Do you need to separate your different flavors of candy before you eat them? What if the candies are only different colors, do you still line them up before consuming?
(These are Tiny Chiclets, reviewed here.)
Thursday, June 17, 2010
I hear there’s this bunch of football (soccer) games going on halfway around the world. When I say hear, I mean, hear. Literally, there are people in my neighborhood of have been watching it live and I can hear it in my house.
Fini is a Spanish confectionery company who makes mostly sugar candies like gummis, jellies and novelty gumballs. These World Cup themed gumballs are shaped like a football and feature a flavored liquid filling. They’re just called Bubble Gum Football - Liquid Filled.
The package has just four pieces in it, but each is a good mouthful for chewing, not quite enough for adequate bubble blowing (which is probably preferable to vuvuzela blowing even if it means people will step in gum, they’ll still have their hearing).
Each piece is .75 inches in diameter. I’m accustomed to soccer balls that are black and white with a hexagonal pattern. These are white (well, pink) with a red (well, darker pink) concentric circle pattern.
The flavor, I believe, is strawberry. The gum part has a light sugar coating, but it’s only barely crunchy. The grainy sugar of the gum itself is overshadowed by the tangy berry goo in the center. It’s a nice combination and the chew is soft and pliable for quite a while. When all that fades the bubble blowing can begin, but by then I’ve lost interest and have to toss that piece in favor of a new one.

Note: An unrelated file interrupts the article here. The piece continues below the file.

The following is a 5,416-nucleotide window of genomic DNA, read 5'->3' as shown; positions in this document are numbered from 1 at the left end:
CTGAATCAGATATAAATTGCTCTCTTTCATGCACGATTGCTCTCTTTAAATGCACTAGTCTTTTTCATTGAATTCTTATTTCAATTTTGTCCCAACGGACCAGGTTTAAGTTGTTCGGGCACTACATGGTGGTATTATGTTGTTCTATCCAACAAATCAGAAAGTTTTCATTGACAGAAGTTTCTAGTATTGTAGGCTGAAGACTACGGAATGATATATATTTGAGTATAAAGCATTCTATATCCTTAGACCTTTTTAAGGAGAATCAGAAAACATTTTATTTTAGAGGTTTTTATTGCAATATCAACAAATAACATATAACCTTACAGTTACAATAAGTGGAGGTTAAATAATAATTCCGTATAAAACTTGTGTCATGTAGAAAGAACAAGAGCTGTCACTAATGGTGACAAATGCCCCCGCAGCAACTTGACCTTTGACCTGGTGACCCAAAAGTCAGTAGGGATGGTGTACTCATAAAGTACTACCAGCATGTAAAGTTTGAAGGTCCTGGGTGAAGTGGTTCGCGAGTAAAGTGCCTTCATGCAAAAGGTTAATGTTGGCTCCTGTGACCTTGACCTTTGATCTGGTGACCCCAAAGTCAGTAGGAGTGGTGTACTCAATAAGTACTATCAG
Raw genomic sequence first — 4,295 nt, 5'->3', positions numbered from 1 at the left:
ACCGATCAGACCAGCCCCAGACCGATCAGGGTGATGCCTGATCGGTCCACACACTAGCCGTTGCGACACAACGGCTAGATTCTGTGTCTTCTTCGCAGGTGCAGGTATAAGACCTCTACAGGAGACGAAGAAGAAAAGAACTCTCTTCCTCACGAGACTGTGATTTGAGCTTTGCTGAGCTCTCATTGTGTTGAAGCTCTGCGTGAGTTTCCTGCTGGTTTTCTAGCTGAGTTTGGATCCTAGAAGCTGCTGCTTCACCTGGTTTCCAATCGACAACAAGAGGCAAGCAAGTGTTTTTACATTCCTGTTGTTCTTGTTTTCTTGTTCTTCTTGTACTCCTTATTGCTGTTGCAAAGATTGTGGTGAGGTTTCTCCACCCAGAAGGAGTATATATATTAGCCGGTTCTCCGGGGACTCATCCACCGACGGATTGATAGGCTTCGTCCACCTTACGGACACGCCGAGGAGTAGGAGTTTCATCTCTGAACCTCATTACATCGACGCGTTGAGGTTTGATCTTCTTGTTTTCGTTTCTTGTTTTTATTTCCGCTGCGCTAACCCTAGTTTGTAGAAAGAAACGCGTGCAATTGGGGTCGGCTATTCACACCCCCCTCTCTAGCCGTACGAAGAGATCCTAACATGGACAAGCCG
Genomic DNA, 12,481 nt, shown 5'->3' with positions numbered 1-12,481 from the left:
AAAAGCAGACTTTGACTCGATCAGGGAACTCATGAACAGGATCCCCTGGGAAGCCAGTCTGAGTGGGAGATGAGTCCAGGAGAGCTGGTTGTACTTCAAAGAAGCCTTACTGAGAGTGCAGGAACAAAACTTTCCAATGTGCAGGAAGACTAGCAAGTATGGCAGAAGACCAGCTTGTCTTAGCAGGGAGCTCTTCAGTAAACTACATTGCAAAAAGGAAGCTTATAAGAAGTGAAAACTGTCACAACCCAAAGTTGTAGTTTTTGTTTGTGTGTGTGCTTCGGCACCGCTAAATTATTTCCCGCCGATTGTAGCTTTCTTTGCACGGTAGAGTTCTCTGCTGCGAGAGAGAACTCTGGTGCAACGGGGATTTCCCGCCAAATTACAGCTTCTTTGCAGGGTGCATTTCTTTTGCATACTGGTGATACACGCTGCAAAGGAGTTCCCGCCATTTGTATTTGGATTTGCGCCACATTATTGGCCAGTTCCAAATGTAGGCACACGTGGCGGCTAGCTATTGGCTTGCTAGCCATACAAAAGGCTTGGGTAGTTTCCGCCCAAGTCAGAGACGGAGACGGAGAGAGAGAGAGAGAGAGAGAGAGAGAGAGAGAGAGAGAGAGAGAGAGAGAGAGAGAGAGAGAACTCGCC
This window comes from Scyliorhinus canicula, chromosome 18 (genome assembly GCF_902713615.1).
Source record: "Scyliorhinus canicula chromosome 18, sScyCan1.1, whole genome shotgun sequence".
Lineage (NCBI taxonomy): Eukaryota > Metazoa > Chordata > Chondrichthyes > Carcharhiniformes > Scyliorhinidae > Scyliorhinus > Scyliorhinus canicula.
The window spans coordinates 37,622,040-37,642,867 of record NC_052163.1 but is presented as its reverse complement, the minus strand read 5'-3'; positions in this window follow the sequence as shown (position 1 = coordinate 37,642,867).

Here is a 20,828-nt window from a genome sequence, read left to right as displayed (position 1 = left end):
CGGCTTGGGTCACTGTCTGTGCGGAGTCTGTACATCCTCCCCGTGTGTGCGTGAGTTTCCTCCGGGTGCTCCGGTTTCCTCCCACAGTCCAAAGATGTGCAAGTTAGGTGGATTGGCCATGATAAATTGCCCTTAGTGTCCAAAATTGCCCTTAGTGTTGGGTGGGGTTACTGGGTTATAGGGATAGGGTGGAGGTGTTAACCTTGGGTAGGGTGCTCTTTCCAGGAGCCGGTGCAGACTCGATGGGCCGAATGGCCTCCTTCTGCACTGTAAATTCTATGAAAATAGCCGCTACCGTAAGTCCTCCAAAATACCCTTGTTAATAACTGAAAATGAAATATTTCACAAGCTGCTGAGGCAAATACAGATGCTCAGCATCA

Since Wimbledon is around the corner I thought I’d include another more convincing faux sports ball gum that I got. This was a little Tennis Ball Bubble Gum. The gumball is the one on the left, the one on the right is an actual tennis ball. Even though it doesn’t have a coating of fluffy fuzz, the surface at first glance has that texture and a dead on match for the color. The Fini website shows that these are sold in tubs that look like something a Tennis Club would buy to feed the ball machine. I’m sure they’re also in bulk and seen in vending machines for a quarter.
Because the piece is so large at 1.25 inches in diameter, I couldn’t just pop it in my mouth and chew. It was more of a bite/gnaw in half and then chew item. The innards are not a goo (though that’s what their website shows), it’s a little pile of sour crystals. At first when I opened it, it was like a little confectionery geode.
The flavor is a mild lemon-lime, almost like a Mountain Dew but sometimes I thought it had a green apple note. The chew was fresh and soft, and it got even softer as I chewed it before the sugar dissipated and it became stiffer. The bubble blowing capabilities were okay, not the best I’ve ever had in a gumball, but passable. The flavor didn’t stick around very long, but my style of gum chewing is to discard it after the sugar is gone anyway.
These are adequate as gum, but probably more attractive as a novelty item. For less than a dollar I’d probably pick up the World Cup themed ones, just because they did seem like descent quality and a little special for the event. The tennis ones are just amazing to look at, and for decorative purposes alone they will get many customers.
Meticulously photographed and documented reviews of candy from around the world. And the occasional other sweet adventures. Open your mouth, expand your mind.